Ongoing customer due diligence

For compliance and fraud teams, Customer Due Diligence (CDD) is never complete. Customer activities can change and risk profiles need to be reconsidered as new threats emerge and regulations are updated. Keeping aware of all accounts and the risks they pose through thorough ongoing CDD procedures helps control fraudulent activities and maintain compliance.

Taking a proactive perpetual KYC approach and systematically reviewing accounts, transactions and risks is an opportunity to protect the organization further and re-engage customers. It’s not a tick-box or a one-and-done exercise, but rather is an ongoing approach that embraces holistic data and deep analysis.

Understanding the state of accounts, even in real-time, is now technologically possible and a powerful organizational tool.

Ongoing monitoring of the customer relationship

Depending on the jurisdiction, often there are prescribed requirements for regulated entities to perform ongoing monitoring. According to the Federal Financial Institutions Examination Council:

Performing an appropriate level of ongoing due diligence that is commensurate with the customer’s risk profile is especially critical in understanding the customer’s transactions in order to assist the bank in determining when transactions are potentially suspicious.

There are various activities and data sources to keep track of, including risk thresholds, suspicious activities, status changes, changes to account information, watchlists, market trends, trade data and various other market and transaction monitoring needs.

The first step is a system that will identify any substantial spike or deviation in activity or significant change. The solution should trigger alerts for specific events, which are sent to staff for further investigation.

However, it’s one thing to note a set threshold has been hit, but it’s quite another to detect a pattern that sophisticated fraudsters are using to stay off the radar. More sophisticated dynamic risk-scoring provides abilities to monitor numerous variables, both on an account level and overall risk factors. Deploying machine learning technologies and fraud analytics to watch large transaction volumes makes it possible to fine-tune monitoring and uncover patterns that point to questionable activities.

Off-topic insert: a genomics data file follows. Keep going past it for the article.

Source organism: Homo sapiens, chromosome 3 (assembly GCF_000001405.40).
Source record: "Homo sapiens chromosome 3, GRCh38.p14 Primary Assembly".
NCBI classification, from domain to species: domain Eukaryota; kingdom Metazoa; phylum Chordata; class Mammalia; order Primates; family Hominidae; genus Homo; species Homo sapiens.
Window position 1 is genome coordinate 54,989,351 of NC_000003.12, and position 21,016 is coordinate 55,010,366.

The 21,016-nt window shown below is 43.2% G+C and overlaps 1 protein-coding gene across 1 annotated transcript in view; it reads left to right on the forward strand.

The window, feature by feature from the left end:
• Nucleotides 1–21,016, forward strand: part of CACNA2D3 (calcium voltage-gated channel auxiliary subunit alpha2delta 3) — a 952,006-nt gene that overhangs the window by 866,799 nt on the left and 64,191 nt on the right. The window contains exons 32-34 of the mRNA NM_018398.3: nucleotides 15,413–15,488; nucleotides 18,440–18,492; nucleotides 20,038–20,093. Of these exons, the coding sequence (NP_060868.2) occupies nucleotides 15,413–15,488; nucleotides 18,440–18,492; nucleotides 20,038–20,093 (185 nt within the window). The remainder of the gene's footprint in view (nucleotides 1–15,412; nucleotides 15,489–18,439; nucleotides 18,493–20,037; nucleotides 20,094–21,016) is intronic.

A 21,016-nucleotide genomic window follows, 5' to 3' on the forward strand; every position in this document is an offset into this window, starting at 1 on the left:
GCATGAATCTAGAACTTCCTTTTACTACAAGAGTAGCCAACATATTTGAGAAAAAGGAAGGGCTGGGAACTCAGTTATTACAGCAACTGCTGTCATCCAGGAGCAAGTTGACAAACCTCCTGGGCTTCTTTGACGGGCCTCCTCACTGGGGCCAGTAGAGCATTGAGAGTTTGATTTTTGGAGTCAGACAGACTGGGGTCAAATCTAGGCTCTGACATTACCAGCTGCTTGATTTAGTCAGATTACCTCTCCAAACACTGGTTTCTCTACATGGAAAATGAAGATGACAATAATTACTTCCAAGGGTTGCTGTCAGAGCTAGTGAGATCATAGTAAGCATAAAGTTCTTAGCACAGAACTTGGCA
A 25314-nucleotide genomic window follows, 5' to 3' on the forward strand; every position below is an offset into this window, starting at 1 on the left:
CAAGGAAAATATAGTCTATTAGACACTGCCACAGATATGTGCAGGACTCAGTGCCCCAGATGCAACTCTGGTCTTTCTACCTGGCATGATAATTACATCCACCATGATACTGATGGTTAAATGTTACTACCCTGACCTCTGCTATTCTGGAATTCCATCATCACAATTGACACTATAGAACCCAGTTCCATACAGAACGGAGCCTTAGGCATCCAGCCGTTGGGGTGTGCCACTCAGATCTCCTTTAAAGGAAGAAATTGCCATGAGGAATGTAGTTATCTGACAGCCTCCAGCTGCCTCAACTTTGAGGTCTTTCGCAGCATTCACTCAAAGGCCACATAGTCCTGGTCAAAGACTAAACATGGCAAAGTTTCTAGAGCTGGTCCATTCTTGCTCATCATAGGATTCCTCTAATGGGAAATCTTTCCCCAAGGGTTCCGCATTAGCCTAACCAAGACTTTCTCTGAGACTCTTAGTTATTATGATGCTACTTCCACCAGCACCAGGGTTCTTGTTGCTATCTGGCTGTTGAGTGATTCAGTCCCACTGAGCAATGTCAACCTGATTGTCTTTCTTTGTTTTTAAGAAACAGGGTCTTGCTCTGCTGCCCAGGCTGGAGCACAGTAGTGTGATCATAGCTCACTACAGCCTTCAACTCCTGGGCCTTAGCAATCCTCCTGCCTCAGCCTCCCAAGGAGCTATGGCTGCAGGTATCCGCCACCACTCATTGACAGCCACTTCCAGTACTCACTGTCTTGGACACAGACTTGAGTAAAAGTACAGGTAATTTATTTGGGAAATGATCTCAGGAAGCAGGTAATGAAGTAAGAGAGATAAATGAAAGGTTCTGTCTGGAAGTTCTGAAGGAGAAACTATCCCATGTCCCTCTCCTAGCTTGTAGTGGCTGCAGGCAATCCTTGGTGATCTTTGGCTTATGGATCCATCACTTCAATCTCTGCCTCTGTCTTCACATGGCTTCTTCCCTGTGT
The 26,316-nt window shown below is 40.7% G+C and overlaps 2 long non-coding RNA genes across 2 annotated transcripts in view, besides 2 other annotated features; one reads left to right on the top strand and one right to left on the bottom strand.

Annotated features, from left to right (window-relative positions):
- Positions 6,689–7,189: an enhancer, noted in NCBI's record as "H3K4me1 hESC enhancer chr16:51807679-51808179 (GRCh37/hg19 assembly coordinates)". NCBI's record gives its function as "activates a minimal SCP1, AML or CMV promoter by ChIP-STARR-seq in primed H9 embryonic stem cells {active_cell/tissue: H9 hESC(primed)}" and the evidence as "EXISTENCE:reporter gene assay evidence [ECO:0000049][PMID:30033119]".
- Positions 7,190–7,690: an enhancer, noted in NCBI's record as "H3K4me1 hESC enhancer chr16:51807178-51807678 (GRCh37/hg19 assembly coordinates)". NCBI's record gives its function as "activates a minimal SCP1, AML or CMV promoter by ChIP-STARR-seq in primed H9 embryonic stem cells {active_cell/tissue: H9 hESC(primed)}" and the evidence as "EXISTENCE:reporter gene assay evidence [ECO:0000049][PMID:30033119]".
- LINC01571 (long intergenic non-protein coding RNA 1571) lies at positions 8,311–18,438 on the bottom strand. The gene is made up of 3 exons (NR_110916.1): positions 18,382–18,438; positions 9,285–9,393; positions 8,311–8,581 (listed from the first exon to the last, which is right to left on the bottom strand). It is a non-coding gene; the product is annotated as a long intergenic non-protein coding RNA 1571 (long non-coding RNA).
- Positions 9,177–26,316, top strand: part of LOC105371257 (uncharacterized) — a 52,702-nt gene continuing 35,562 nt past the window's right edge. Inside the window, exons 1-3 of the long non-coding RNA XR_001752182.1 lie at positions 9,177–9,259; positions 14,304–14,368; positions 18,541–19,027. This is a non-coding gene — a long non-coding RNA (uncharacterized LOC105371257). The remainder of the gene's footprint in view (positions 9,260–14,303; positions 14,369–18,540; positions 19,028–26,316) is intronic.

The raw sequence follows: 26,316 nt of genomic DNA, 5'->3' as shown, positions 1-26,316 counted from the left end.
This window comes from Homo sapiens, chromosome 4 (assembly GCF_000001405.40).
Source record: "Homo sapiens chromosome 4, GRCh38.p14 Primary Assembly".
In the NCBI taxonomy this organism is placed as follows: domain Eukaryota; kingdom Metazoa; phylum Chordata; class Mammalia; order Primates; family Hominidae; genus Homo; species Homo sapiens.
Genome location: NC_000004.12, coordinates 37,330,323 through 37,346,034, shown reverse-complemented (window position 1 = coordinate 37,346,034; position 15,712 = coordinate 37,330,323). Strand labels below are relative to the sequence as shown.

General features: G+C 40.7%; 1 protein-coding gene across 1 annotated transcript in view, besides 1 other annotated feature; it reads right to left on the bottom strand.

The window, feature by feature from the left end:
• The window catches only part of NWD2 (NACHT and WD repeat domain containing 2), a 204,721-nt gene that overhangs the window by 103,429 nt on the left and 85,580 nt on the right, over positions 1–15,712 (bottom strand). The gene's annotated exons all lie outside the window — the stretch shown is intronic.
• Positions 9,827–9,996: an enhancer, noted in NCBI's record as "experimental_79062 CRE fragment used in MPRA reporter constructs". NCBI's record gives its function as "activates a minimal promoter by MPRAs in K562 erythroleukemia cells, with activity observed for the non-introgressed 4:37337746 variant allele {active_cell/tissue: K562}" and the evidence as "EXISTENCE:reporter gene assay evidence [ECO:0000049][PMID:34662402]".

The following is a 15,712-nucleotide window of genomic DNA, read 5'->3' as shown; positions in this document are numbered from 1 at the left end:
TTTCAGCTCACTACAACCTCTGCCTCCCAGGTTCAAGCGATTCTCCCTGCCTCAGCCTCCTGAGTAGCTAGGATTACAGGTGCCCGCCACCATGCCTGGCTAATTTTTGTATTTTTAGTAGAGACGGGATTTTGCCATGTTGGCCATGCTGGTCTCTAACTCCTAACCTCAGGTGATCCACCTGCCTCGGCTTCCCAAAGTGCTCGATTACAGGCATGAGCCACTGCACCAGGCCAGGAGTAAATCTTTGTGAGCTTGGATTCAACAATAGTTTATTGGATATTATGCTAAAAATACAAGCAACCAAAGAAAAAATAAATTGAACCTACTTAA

Evaluating risks and taking preventive actions

Detecting patterns isn’t the same as taking action. Taking or not taking appropriate counter-measures is often the deciding factor in compliance failures.

Consider the FinCEN Files, where many global banks had evidence of money laundering yet continued to transact with the concerning accounts. While they did file suspicious activity reports, they didn’t take any further action. Note the FATF, in their Risk-Based Approach Guidance for the Banking Sector, states senior management should:

Promote compliance as a core value of the bank by sending a clear message that the bank will not enter into, or maintain, business relationships that are associated with excessive money laundering/terrorist financing risks which cannot be mitigated effectively.

The resulting publicity didn’t reflect well on the offending banks or on regulators. Since the release of the FinCEN Files in September 2020, there have already been billions of dollars in fines. The U.S. now has new AML laws. And, the impetus for further regulations and more demanding requirements have gathered speed.

Creating and following systematic procedures to follow through on any red flags is crucial for ongoing CDD.

Perhaps a fraud alert inquiry is sent to the customer to ensure a transaction is legitimate. Or, an account needs some extra checks and a KYC remediation might be in order. If the risk profile has fundamentally changed, complete Enhanced Due Diligence might be required. Outright termination of the account is also an option.

The key is to have set policies and processes for various contingencies. Anticipating scenarios will help to clarify which approaches to take and will speed up responses.

It’s vital to consider the customer experience during these CDD actions. There are numerous valid reasons for account changes and often, monitoring tools can create false positives. Fortunately, many checks don’t need client interaction at all.

Connecting any information requests with customer support offerings presents an opportunity to extend the account instead of causing unnecessary friction. Due diligence offers a way to understand the customer and their needs that much better.

Core values, tools and insights

For forward-looking entities, compliance is a competitive advantage. Effective ongoing compliance lessens risk, increases knowledge of customers and enables adaptable systems. Establishing values and procedures that promote constant vigilance and respect for regulatory obligations helps create a transparent organization with good governance.

Companies that embrace the tenets of ongoing CDD demonstrate the values that entice customers and investors and earn the respect of regulators. The tools, frameworks and strategies that drive ongoing CDD are the same that create a scalable, adaptable and robust organization.